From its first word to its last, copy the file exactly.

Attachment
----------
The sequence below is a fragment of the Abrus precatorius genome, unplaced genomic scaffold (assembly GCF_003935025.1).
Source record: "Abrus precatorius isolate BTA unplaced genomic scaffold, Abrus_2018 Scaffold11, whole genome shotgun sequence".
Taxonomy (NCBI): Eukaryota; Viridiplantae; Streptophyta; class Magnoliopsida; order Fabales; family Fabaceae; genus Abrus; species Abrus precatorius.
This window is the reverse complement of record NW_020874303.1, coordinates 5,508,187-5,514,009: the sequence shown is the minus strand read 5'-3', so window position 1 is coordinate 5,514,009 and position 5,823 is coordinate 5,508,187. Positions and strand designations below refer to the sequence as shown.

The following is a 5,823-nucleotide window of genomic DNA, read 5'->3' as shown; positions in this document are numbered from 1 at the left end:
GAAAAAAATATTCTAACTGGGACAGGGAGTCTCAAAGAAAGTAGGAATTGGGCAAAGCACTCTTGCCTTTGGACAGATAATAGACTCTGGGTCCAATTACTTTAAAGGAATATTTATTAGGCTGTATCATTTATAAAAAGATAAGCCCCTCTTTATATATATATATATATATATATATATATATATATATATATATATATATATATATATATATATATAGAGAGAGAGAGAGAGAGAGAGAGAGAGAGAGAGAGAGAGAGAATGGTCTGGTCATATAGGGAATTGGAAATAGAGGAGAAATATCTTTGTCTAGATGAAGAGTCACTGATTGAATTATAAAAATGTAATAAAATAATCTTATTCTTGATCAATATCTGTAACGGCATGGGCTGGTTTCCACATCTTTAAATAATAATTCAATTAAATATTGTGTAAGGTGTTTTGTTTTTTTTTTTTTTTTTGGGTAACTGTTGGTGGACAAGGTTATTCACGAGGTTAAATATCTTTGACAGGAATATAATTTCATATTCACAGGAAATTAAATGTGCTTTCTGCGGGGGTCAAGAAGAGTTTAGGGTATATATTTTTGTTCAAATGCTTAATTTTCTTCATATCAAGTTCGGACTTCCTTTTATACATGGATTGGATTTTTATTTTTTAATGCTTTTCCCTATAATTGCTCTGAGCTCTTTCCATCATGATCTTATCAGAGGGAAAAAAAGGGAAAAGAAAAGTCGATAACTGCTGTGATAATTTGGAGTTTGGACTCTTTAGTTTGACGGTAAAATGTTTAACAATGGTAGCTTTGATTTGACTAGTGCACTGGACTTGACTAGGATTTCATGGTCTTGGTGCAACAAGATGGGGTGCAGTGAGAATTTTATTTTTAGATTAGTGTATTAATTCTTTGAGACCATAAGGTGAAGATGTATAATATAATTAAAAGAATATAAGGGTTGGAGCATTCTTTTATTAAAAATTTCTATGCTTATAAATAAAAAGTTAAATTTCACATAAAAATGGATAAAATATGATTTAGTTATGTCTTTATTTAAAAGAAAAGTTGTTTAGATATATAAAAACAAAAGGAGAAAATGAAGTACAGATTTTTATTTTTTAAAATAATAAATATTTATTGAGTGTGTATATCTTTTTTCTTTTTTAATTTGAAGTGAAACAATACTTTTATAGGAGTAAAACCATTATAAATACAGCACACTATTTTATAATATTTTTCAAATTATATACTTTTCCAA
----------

The sequence below is a fragment of the Abrus precatorius genome, unplaced genomic scaffold (assembly GCF_003935025.1).
Source record: "Abrus precatorius isolate BTA unplaced genomic scaffold, Abrus_2018 Scaffold11, whole genome shotgun sequence".
Taxonomy (NCBI): Eukaryota; Viridiplantae; Streptophyta; class Magnoliopsida; order Fabales; family Fabaceae; genus Abrus; species Abrus precatorius.
This window is the reverse complement of record NW_020874303.1, coordinates 5,508,187-5,514,009: the sequence shown is the minus strand read 5'-3', so window position 1 is coordinate 5,514,009 and position 5,823 is coordinate 5,508,187. Positions and strand designations below refer to the sequence as shown.

The following is a 5,823-nucleotide window of genomic DNA, read 5'->3' as shown; positions in this document are numbered from 1 at the left end:
GAAAAAAATATTCTAACTGGGACAGGGAGTCTCAAAGAAAGTAGGAATTGGGCAAAGCACTCTTGCCTTTGGACAGATAATAGACTCTGGGTCCAATTACTTTAAAGGAATATTTATTAGGCTGTATCATTTATAAAAAGATAAGCCCCTCTTTATATATATATATATATATATATATATATATATATATATATATATATATATATATATATATATATAGAGAGAGAGAGAGAGAGAGAGAGAGAGAGAGAGAGAGAGAGAATGGTCTGGTCATATAGGGAATTGGAAATAGAGGAGAAATATCTTTGTCTAGATGAAGAGTCACTGATTGAATTATAAAAATGTAATAAAATAATCTTATTCTTGATCAATATCTGTAACGGCATGGGCTGGTTTCCACATCTTTAAATAATAATTCAATTAAATATTGTGTAAGGTGTTTTGTTTTTTTTTTTTTTTTTGGGTAACTGTTGGTGGACAAGGTTATTCACGAGGTTAAATATCTTTGACAGGAATATAATTTCATATTCACAGGAAATTAAATGTGCTTTCTGCGGGGGTCAAGAAGAGTTTAGGGTATATATTTTTGTTCAAATGCTTAATTTTCTTCATATCAAGTTCGGACTTCCTTTTATACATGGATTGGATTTTTATTTTTTAATGCTTTTCCCTATAATTGCTCTGAGCTCTTTCCATCATGATCTTATCAGAGGGAAAAAAAGGGAAAAGAAAAGTCGATAACTGCTGTGATAATTTGGAGTTTGGACTCTTTAGTTTGACGGTAAAATGTTTAACAATGGTAGCTTTGATTTGACTAGTGCACTGGACTTGACTAGGATTTCATGGTCTTGGTGCAACAAGATGGGGTGCAGTGAGAATTTTATTTTTAGATTAGTGTATTAATTCTTTGAGACCATAAGGTGAAGATGTATAATATAATTAAAAGAATATAAGGGTTGGAGCATTCTTTTATTAAAAATTTCTATGCTTATAAATAAAAAGTTAAATTTCACATAAAAATGGATAAAATATGATTTAGTTATGTCTTTATTTAAAAGAAAAGTTGTTTAGATATATAAAAACAAAAGGAGAAAATGAAGTACAGATTTTTATTTTTTAAAATAATAAATATTTATTGAGTGTGTATATCTTTTTTCTTTTTTAATTTGAAGTGAAACAATACTTTTATAGGAGTAAAACCATTATAAATACAGCACACTATTTTATAATATTTTTCAAATTATATACTTTTCCAA